A personal story about adult ADHD: Til Death do us Part

Finding out you have ADHD as an adult can be a difficult, albeit powerful, journey.

A member of Springboard Clinic’s community recently wrote an incredible piece about her own journey with adult ADHD that we wanted to share. This woman’s story describes her thoughts and feeling about her ADHD diagnosis as an adult, and how she has been going through a journey of her own to define its role in her life:

 

Til death do us part.

My adventurous spirit, my talkative nature, my habit of picking up on minuscule-y minute details, my remarkable creativity, the disfigurations on my left ankle caused by ripped ligaments after too many careless and clumsy trips, my inability to pay attention, my difficulty managing money—or remembering to manage it. The list of qualities—good and bad—attributable to my ADHD goes on and on.

The final D in ADHD stands for disorder. I’ve had a lot of trouble with this. Disorder implies a problem, something wrong, when in truth when reigned in, there are many ADHD characteristics that I, along with many if not most others, would consider more of a blessing than a curse. It’s a delight to pick up on detail that others are blind to, it is equal parts pride and joy to create something that leaves others in awe, it’s comforting to know that should boredom strike, my brain always has six or seven back up plans waiting in the wings to sweep me away just as it’s encouraging to be the one that others look to for excitement.

The trouble is the good is thoroughly intermingled with the bad. It’s the bad that wraps me in chains of procrastination leaving me feeling helpless to accomplish even the simplest of tasks. The bad that distracts me so profoundly that I feel like I am drowning in a sea of lost confusion and missing participating in my own life. The bad that yanks words from my mouth before they have opportunity to fully form as thoughts in my brain. The bad that like the proverbial dangerous stranger in a trench coat lulls me away to a faraway land of daydream leaving me trapped for hours. And the bad that has forced me to devote countless energy to guarding my own words and actions as I have come to accept that I cannot trust myself.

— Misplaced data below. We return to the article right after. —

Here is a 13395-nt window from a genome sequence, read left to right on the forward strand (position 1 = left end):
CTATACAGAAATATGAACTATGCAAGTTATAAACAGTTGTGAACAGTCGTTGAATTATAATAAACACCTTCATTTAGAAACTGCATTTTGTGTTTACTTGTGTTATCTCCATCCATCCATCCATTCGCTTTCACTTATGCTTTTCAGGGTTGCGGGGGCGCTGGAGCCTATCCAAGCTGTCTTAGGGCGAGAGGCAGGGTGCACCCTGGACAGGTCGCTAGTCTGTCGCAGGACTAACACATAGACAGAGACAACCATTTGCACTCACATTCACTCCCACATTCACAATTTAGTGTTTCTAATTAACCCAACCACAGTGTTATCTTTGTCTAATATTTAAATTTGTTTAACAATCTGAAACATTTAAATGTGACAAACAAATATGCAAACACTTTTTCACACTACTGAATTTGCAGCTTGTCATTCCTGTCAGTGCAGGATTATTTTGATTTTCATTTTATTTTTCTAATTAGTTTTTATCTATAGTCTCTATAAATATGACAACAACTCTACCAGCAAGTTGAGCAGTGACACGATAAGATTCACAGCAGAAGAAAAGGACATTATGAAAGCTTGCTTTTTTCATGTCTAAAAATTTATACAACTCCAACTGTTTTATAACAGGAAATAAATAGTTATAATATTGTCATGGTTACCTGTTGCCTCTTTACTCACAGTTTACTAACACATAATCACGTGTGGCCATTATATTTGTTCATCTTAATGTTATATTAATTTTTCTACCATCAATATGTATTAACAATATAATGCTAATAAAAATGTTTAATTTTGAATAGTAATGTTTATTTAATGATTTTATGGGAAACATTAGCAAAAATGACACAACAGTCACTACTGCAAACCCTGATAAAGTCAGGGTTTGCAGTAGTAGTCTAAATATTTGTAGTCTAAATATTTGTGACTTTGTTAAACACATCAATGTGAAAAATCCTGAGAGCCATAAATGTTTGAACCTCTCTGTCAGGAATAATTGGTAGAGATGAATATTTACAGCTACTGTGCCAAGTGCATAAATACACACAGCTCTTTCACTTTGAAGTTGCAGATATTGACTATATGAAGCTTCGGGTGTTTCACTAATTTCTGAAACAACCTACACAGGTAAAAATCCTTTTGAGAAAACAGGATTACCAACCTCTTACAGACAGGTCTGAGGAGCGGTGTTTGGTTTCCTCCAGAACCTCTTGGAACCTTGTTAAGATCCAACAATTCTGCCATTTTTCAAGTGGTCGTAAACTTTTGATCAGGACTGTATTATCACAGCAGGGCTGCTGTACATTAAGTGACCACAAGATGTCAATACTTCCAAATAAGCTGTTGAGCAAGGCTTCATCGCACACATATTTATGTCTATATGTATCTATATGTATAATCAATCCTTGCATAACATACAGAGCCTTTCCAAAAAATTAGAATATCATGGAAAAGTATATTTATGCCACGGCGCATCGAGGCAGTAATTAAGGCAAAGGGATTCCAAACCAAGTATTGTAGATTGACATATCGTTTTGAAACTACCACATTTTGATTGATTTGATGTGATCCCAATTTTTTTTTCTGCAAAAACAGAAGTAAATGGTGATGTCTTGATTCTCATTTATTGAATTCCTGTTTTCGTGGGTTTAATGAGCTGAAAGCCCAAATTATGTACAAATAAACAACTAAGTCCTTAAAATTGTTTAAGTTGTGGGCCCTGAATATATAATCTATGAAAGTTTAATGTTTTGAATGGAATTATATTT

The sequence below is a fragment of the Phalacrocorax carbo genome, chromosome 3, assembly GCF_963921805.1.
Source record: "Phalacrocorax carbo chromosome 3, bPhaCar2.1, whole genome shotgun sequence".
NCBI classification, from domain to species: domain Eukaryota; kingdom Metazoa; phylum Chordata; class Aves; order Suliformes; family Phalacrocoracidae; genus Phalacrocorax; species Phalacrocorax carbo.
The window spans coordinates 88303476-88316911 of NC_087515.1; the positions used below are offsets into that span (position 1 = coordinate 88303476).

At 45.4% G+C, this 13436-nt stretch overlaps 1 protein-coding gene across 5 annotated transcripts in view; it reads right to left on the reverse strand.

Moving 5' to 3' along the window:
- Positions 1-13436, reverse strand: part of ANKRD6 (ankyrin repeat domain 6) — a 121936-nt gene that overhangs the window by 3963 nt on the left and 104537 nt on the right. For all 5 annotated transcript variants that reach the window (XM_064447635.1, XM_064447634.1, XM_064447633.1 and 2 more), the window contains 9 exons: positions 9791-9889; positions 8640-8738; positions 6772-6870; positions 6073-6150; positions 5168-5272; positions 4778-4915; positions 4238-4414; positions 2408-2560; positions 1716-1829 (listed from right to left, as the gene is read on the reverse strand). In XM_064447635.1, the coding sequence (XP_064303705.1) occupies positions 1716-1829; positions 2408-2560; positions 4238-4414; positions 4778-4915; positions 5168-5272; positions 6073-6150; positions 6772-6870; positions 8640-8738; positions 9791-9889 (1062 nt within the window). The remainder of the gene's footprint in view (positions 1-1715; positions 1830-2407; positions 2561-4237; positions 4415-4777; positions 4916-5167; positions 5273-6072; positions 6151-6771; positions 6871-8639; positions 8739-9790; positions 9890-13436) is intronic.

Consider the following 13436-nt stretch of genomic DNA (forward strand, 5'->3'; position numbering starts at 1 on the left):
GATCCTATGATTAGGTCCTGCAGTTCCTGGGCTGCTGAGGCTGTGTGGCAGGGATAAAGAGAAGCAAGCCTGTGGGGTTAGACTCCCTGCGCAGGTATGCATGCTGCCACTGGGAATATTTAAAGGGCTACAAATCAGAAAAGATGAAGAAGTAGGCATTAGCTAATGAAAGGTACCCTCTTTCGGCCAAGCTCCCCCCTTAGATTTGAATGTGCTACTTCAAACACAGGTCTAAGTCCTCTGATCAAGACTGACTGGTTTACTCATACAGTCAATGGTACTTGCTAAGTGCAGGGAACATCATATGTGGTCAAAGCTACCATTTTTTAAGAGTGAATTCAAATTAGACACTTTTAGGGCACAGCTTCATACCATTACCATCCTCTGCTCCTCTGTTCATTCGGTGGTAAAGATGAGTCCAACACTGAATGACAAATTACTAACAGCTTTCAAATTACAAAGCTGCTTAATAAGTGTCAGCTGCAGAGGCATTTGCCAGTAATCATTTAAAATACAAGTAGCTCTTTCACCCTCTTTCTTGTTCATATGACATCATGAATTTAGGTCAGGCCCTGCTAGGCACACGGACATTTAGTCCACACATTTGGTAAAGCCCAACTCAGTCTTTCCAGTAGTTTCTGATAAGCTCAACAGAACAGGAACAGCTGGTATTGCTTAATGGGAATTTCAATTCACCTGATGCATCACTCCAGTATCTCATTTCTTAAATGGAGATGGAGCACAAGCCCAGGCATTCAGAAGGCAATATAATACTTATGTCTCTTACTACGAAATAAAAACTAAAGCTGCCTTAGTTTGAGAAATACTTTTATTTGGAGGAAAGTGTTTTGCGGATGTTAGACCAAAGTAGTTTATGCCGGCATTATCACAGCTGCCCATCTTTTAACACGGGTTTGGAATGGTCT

The good twin and the evil twin are meticulously conjoined. For one to live, they both must.  ADHD is not a cancer. It’s not an extra limb. It’s not a diseased appendage. It’s not something where what ails can be pinpointed and attacked to be done away with. Rather than removal, ADHD must be reigned in. Plain and simple the good of ADHD is the bad of ADHD. Even if such a differentiation were possible to make, there would be no way to separate the two. Over and above that there is no way to know where I end and where the ADHD begins.

And there lies the disorder.

This conflict of being trapped somewhere in the middle of the conjoins of the good and bad twin is like something out of Greek Mythology. Finding ways to create even a vague separation of the good and the bad to improve daily life is daunting, to say the least. This is not something I will ever escape. Though, if I am determined and I work diligently then through guidance and medication, I can earn more of my freedom from it. But I can never become cavalier about the reality of it or of its permanency or I will lose my freedom from it.

No matter what degree of Pygmalion I implement in an attempt to refine it so that it is more palatable and subservient to my will, for the rest of my days, it will be there.  Equally willing to spirit me off on a marvelous adventure or persuade me to wander off chasing hollow promises only to find myself trapped for hours in the mental quicksand of daydreams.

In good times and in bad, til death do us part, ADHD will remain a part of me.

Leave your comments

Post comment as a guest

0

Comments